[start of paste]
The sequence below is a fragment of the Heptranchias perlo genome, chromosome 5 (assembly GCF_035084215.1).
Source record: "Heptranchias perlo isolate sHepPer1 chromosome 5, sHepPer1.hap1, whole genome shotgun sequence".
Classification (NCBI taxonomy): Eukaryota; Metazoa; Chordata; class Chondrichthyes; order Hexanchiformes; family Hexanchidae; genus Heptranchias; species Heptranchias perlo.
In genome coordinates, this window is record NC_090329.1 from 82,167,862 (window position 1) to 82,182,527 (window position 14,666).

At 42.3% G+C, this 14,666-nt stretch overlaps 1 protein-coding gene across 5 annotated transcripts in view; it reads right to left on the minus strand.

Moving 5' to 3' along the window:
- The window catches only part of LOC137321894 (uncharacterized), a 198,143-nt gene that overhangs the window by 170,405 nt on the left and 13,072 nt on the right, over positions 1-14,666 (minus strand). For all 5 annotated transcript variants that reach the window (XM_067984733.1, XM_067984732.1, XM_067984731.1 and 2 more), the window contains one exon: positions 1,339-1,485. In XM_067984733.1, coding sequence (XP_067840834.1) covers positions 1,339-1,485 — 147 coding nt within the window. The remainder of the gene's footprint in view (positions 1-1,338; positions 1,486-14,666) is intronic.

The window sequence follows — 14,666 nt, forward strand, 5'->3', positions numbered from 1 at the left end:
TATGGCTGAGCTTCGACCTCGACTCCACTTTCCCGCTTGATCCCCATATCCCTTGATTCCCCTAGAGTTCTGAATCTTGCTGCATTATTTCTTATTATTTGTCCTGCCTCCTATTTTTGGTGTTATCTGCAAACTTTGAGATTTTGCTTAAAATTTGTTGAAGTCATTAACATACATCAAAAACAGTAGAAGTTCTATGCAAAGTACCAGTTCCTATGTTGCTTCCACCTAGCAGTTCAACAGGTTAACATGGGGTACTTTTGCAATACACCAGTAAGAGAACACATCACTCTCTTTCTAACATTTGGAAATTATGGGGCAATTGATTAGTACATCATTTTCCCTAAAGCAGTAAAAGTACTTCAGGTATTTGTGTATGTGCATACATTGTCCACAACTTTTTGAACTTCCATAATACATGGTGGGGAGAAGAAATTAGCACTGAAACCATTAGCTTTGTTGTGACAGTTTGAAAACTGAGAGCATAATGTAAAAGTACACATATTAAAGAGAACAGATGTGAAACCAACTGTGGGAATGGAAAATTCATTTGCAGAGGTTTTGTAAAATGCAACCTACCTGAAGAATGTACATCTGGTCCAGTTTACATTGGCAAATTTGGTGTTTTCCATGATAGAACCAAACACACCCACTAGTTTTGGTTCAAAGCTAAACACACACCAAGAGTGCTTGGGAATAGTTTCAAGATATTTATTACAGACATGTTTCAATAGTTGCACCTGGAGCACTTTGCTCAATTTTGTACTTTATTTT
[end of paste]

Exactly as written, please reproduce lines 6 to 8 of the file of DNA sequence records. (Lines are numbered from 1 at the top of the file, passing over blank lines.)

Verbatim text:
Moving 5' to 3' along the window:
- The window catches only part of LOC137321894 (uncharacterized), a 198,143-nt gene that overhangs the window by 170,405 nt on the left and 13,072 nt on the right, over positions 1-14,666 (minus strand). For all 5 annotated transcript variants that reach the window (XM_067984733.1, XM_067984732.1, XM_067984731.1 and 2 more), the window contains one exon: positions 1,339-1,485. In XM_067984733.1, coding sequence (XP_067840834.1) covers positions 1,339-1,485 — 147 coding nt within the window. The remainder of the gene's footprint in view (positions 1-1,338; positions 1,486-14,666) is intronic.

The window sequence follows — 14,666 nt, forward strand, 5'->3', positions numbered from 1 at the left end: